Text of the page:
Gerbils are interesting creatures. They are adorable, yes, but surprisingly athletic, clean, resilient members of the rodent family. The Mongolian gerbil is the species most commonly kept as a pet, and their natural habitat is Asia and Africa and part of India. In the wild, gerbils are experts in tunnelling and their burrows can reach nearly 6 ft deep and around 25 ft wide!
The scientific name of the common Mongolian gerbil is Meriones unguiculates which roughly translates to “clawed warrior”. If you look closely at a gerbil, you’ll notice it does indeed have sharp claws, strong long hind legs and long sharp teeth.
Despite its small size, legends say that Genghis Kahn was once saved from an assassin by a gerbil. Attempting to kill the Kahn in his sleep, the killer was bitten on the foot by a gerbil causing him to cry out, alerting the Emperor. The Kahn adopted the gerbil as his pet, and always carried it with him.
Usually pets, we have also turned to these “desert rats” in the name of science and medical research. Their tidy habits and tenacity are admirable qualities, but the gentle gerbil also has unique physical characteristics that researchers find helpful. Their resistance to dehydration is makes them ideal in the lab.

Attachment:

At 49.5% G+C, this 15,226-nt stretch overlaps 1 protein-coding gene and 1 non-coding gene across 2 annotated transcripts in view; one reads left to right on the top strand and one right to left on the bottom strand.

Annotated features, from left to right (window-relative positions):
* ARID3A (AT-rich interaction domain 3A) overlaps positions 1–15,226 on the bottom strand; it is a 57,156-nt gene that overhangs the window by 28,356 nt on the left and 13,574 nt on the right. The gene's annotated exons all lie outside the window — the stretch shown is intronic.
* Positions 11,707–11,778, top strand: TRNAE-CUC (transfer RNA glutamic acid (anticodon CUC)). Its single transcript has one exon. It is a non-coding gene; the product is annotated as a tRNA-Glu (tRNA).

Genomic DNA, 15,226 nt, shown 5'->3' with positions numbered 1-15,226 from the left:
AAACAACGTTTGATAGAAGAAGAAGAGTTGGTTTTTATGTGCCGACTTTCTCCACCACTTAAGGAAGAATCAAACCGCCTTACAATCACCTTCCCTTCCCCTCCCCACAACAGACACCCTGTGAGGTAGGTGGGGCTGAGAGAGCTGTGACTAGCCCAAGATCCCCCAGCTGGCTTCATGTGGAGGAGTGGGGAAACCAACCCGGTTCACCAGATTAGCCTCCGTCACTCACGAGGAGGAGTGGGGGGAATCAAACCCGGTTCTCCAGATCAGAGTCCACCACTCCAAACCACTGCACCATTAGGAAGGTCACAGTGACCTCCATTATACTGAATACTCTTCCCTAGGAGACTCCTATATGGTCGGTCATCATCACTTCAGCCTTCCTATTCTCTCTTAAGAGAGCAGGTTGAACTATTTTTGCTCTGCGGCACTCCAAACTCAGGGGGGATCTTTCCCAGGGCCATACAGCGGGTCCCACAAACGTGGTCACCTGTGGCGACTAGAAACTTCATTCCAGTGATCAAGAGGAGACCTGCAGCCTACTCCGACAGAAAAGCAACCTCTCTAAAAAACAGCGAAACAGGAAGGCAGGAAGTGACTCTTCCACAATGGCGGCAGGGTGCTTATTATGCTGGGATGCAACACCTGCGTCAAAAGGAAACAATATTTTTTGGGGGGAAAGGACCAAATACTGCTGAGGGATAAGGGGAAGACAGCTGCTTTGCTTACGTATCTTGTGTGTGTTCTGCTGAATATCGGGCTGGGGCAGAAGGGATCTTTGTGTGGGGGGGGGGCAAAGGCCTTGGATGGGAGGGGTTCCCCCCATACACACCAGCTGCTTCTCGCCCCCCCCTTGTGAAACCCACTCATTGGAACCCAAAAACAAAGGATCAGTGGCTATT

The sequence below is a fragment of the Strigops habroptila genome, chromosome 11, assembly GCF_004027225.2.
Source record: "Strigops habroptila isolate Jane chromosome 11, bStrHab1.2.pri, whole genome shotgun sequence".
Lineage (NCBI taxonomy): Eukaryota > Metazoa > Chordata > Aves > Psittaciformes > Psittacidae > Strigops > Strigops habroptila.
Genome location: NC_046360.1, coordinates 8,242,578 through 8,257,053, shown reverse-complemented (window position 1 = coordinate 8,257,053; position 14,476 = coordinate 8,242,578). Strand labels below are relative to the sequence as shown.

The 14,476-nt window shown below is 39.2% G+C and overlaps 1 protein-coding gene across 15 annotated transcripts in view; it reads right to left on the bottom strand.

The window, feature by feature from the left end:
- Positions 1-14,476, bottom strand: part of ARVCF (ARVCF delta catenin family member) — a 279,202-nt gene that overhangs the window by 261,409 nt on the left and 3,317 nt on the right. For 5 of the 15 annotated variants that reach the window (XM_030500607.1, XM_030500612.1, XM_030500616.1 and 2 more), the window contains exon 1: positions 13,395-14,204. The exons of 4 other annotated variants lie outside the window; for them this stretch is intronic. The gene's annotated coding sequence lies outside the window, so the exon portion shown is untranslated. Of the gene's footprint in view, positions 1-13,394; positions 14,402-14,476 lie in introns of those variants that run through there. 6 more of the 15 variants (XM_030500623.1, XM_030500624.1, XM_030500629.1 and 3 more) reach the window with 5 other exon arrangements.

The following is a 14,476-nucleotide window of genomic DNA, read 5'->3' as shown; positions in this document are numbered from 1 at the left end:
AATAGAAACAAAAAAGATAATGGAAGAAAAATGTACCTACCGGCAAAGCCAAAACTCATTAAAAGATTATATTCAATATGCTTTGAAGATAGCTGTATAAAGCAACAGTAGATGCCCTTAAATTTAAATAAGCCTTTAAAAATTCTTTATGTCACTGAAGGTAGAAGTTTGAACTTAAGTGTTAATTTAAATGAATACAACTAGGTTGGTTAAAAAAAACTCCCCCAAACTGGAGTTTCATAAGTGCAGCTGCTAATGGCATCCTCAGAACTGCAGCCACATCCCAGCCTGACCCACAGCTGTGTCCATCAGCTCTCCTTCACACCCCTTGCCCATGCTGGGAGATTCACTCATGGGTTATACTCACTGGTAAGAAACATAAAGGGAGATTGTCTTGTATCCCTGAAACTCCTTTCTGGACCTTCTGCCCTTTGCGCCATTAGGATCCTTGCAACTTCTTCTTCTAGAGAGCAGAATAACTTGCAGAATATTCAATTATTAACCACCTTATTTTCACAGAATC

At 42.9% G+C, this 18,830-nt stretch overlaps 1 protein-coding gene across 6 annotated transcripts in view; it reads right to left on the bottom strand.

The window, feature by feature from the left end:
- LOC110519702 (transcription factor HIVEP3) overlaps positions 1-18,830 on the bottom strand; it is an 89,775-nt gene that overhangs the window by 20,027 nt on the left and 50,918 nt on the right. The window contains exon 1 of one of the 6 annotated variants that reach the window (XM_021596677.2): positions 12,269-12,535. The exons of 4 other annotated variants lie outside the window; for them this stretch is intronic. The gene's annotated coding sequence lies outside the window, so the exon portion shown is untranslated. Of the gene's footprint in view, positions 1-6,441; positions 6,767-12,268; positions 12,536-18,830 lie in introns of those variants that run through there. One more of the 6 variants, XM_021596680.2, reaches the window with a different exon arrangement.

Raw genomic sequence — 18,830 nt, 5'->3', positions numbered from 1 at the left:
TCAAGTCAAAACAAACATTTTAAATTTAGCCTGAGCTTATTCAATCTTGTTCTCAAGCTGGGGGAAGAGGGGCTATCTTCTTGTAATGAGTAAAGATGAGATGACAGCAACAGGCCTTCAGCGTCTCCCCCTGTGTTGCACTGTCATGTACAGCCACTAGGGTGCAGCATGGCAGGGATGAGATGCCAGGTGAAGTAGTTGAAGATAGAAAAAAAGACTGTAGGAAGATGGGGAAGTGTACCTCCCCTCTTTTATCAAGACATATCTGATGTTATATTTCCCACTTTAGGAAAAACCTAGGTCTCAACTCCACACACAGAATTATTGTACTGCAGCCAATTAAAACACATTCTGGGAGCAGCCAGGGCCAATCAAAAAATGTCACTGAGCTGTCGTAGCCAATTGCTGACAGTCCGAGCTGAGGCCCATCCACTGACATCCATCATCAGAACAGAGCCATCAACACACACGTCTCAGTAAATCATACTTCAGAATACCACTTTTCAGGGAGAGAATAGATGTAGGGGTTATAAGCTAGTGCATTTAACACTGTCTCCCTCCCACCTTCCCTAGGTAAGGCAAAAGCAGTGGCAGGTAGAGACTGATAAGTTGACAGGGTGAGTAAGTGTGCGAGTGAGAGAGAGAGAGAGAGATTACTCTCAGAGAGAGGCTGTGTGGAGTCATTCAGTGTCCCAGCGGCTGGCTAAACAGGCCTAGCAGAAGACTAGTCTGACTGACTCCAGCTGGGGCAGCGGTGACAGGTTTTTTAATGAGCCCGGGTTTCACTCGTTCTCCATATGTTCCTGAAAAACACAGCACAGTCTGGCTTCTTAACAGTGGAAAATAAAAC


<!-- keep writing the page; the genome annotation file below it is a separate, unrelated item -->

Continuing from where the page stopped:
Introduced to the US in 1954 by Dr Schwentker at Tumblebrook Farm, these gerbils are choice models for studies relating to epilepsy, oncology, parasitology, as well as research of cholesterol metabolism. Great medical advancements have been made thanks to these rodents, but their story only gets stranger.
Gerbils are tiny, furry power packages. Born to chew, dig, jump and explore; gerbils have extremely sensitive ears and noses. Using their hind legs to thump out warning messages, they rub their bellies on things to activate the scent glands there. They also can chew through most materials and should be housed in a glass aquarium in pairs or family groups to keep them safe and happy.
Gerbils are natural explorers and escape artists but are loyal to their family group and will shun or be aggressive to strangers. When keeping gerbils as pets, unless you are breeding them, it’s best to have a same sex pair that have been littermates to avoid hostility. If you can’t get a pair that are litter mates, then vets recommend a divided cage until they have had a chance to get used to one another’s scents.
Nidicolous means born deaf, blind, hairless, and remains in the nest during its first few weeks of life. This makes gerbil pups completely dependent on their parents for food, protection and survival skills lessons. Weighing in at 2.5-3.5 g at birth, the average adult gerbil weighs 2.5 oz or 71 g. Tip to tail, they average 6-12 inches (150-300 mm) with their tail making up half their length.Tags: Clawed Warrior